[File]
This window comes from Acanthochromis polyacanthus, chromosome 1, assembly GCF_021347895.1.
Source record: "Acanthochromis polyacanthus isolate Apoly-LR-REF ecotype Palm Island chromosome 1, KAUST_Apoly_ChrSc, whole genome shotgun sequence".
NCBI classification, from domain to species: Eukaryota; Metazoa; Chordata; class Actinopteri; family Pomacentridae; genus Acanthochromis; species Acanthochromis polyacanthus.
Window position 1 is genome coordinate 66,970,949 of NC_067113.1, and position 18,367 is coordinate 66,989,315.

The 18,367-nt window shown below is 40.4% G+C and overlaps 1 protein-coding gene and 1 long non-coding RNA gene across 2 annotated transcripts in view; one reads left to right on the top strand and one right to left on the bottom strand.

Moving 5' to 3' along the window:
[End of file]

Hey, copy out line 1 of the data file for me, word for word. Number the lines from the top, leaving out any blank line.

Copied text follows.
This window comes from Acanthochromis polyacanthus, chromosome 1, assembly GCF_021347895.1.